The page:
Empowering Tomorrow’s Leaders: Youth Entrepreneurship in STEM

Impact—simply put—evokes change. Organizations like State Farm® play a crucial role in creating positive impact within communities by providing support and resources that help accelerate ideas into streamlined operations. With all of this in mind, the lack of representation in different spaces leaves certain groups behind; in this case, Black female youth in the sciences.

The NSF says that men make up three-fourths of the skilled technical workforce. In consideration of those stats and with a passion to foster STEM education for little girls, Prairie View A&M graduate Kristen Wells-Collins took it upon herself to apply her degree in chemistry to fill in the gaps.

Wells-Collins launched Black to the Lab in 2020; a STEM educational learning kit that breaks down some basic cosmetic products and allows the user to create their own. The kit is also the basis for her science and entrepreneurial curriculums she teaches when she and her team travel to different schools.

“When we think of cosmetics, people automatically think of makeup… so, when we start our sessions, we start by asking the kids, ‘What did you use this morning, what did you brush your teeth with; what did you wash your hair with.’”

According to the Pew Research Center, a major reason for this underrepresentation is because Blacks (and Hispanics) are less likely to have access to quality education that prepares them for these fields. “It’s the lack of quality resources in some of the schools and school districts and it is no fault of their own. I think a part of it also is parent involvement.”

Wells-Collins’ program has created a level of exposure of STEM careers to Black children that is unmatched. When asked how deep the void is felt in scientific fields, she says, “There has to be Black women missing from these rooms because we wouldn’t have, in 2024, class action lawsuits against the chemicals in perms, or still having conversations around brands that are literally using black color pigment just to get the darkest brown. [Black to the Lab] allows kids to really expand their mindset into where these products come from and how they are put together.”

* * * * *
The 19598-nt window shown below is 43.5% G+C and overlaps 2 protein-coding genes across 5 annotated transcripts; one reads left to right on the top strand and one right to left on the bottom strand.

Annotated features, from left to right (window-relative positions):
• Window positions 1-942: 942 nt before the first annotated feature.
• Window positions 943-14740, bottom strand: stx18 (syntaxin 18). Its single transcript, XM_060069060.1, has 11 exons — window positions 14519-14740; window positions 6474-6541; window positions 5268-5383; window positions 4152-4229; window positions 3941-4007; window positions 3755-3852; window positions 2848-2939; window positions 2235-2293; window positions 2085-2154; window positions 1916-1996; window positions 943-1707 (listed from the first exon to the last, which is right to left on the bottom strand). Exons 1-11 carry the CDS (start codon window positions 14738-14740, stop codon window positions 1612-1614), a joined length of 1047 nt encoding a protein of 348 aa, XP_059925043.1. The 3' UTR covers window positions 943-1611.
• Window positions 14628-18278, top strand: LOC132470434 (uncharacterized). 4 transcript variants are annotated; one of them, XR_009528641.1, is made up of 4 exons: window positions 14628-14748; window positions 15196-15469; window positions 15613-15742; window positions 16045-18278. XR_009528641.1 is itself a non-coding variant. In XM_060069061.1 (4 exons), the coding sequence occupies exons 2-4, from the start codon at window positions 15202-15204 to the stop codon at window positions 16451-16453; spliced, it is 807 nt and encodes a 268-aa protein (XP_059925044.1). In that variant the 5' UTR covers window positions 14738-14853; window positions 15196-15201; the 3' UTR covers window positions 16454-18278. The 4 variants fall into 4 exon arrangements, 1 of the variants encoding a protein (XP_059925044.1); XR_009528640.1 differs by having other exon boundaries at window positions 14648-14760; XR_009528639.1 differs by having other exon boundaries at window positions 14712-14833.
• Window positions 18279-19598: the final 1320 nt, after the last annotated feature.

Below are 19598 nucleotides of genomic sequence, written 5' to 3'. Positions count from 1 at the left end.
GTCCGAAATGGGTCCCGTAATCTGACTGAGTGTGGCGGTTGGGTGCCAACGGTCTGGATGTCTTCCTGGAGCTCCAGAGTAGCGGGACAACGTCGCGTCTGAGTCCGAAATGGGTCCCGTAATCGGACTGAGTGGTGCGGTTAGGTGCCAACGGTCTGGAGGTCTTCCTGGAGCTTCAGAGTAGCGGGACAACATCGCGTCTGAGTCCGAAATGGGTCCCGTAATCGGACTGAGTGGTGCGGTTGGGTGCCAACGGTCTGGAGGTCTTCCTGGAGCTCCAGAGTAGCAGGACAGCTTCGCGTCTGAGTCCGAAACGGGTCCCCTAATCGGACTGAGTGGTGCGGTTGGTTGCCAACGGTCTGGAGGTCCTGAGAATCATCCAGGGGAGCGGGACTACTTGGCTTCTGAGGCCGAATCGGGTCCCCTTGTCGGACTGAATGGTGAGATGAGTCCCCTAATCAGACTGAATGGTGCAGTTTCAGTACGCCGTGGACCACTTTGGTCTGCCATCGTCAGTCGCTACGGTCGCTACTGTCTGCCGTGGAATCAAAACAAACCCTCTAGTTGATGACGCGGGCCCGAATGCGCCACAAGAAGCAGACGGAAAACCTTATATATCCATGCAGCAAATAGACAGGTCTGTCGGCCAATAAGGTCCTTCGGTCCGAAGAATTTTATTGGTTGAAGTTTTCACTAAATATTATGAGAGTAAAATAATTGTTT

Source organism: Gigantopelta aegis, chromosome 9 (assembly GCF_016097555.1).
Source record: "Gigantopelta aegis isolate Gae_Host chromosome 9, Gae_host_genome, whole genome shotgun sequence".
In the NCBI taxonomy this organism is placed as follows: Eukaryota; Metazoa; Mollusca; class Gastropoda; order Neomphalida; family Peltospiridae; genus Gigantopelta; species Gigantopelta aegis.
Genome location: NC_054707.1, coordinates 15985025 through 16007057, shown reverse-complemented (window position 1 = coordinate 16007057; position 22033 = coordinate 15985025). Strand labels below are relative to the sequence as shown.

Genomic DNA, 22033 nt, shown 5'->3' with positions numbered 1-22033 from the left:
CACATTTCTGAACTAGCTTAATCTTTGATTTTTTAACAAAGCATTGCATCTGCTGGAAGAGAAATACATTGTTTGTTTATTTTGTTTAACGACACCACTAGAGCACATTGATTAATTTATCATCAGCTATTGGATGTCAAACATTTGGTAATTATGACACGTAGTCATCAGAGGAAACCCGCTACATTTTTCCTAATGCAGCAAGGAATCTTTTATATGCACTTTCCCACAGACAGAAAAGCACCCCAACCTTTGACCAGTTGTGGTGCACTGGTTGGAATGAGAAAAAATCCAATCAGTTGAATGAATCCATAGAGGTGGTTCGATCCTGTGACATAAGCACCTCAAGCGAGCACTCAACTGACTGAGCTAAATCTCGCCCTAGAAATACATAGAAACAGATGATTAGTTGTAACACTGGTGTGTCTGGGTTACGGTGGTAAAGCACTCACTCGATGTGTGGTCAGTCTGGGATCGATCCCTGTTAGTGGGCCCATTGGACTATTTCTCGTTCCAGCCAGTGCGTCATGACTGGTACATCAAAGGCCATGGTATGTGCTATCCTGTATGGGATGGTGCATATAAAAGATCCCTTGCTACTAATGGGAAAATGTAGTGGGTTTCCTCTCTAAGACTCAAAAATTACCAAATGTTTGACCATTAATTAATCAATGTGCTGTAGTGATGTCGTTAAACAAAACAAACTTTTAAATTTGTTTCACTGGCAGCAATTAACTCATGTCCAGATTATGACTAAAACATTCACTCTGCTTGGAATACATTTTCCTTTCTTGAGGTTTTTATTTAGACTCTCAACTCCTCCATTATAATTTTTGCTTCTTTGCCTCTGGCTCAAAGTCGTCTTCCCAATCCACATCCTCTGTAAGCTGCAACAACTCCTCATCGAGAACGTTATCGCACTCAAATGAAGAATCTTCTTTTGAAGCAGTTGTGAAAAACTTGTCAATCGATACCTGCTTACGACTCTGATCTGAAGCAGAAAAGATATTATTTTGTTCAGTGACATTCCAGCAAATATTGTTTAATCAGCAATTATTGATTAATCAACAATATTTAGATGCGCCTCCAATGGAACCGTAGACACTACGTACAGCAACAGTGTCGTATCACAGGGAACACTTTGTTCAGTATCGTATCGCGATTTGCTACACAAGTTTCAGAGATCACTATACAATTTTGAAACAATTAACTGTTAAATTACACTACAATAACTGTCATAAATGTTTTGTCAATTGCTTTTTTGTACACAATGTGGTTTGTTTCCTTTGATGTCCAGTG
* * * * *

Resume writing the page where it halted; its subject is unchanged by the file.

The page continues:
Fortunately, purposeful business efforts like this have the support of organizations like State Farm to help propel an idea to a well-functioning operation. In terms of entrepreneurship, the inspiration runs deep for students who are exposed to Black to the Lab as it is coupled with STEM-focused careers. “There are so many different intersections depending on what your interest is, or as simple as what problem you’re trying to solve. Beyond that, we have conversations around the 3D engineering of some of the products that are used and some of the tools that are used in the cosmetic space.”

Wells-Collins sees STEM fields as limitless and having multiple fields within itself, ultimately where more Black women need to be. “When you break down the industry itself, there is a lot of different variations of it that we play a part in. We now see a lot of brands that are owned by Black women and some of them have a proprietary formula that their brand grew from. We can go into dermatology, pharmacology, etc… all those things are represented in the STEM fields. More importantly, early awareness lets young girls know that [their] value is going to double in this space when you couple who you are with what you’ve learned.”

Individuals like Wells-Collins have been the crux of State Farm initiatives that uplift trailblazers and encourage growth and innovation within communities. Overall, Wells-Collins hopes for Black to the Lab to develop into something that will shift the industry in a direction that can accommodate the masses and to ignite greater interest in STEM fields as well as entrepreneurship through the sciences. “Our goal is to get young girls to see themselves not just as consumers but to see themselves as producers as well.”

Updated: June 5, 2024 — 6:01 pm